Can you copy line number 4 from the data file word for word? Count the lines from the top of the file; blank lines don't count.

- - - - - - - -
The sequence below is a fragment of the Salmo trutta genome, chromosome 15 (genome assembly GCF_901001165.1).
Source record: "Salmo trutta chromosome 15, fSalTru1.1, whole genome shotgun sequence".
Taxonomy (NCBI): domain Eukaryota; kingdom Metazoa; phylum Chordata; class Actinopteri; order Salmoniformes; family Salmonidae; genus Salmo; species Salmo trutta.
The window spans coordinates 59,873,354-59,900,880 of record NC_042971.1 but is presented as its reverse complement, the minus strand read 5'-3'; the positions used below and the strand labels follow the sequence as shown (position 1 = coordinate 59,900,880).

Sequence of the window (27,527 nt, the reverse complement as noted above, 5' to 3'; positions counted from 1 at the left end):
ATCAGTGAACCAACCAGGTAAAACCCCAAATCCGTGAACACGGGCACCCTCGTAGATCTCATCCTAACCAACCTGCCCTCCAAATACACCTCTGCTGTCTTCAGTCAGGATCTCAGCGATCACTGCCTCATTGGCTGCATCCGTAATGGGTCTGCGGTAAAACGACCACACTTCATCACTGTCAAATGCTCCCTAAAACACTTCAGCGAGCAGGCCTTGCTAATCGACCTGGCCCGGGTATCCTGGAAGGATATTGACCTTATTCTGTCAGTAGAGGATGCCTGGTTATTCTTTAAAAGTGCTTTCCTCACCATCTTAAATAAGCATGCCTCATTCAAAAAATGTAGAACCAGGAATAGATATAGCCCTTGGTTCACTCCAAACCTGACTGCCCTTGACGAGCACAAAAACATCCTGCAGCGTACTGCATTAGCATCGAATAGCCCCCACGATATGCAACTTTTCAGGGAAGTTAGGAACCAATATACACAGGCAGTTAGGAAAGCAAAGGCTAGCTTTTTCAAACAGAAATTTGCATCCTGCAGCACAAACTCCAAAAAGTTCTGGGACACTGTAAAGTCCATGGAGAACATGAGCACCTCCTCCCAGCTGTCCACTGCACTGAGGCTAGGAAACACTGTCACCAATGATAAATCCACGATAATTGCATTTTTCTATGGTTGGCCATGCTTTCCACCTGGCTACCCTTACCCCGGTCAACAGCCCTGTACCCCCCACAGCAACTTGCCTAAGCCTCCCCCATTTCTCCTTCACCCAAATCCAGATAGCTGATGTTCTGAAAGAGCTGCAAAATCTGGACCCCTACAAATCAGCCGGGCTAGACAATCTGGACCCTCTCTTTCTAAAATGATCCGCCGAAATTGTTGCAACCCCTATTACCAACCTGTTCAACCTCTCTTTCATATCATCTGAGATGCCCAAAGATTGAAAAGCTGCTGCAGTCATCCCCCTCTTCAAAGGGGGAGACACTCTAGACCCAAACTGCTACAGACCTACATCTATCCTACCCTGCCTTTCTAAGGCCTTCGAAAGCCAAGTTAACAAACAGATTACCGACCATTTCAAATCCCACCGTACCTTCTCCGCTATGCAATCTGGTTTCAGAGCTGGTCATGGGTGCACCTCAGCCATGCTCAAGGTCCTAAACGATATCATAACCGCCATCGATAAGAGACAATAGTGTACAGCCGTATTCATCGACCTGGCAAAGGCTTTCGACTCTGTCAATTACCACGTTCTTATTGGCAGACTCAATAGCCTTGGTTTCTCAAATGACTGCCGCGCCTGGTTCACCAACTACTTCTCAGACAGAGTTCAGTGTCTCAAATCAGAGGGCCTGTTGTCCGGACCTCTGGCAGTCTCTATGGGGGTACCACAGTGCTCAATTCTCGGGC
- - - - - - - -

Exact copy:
The window spans coordinates 59,873,354-59,900,880 of record NC_042971.1 but is presented as its reverse complement, the minus strand read 5'-3'; the positions used below and the strand labels follow the sequence as shown (position 1 = coordinate 59,900,880).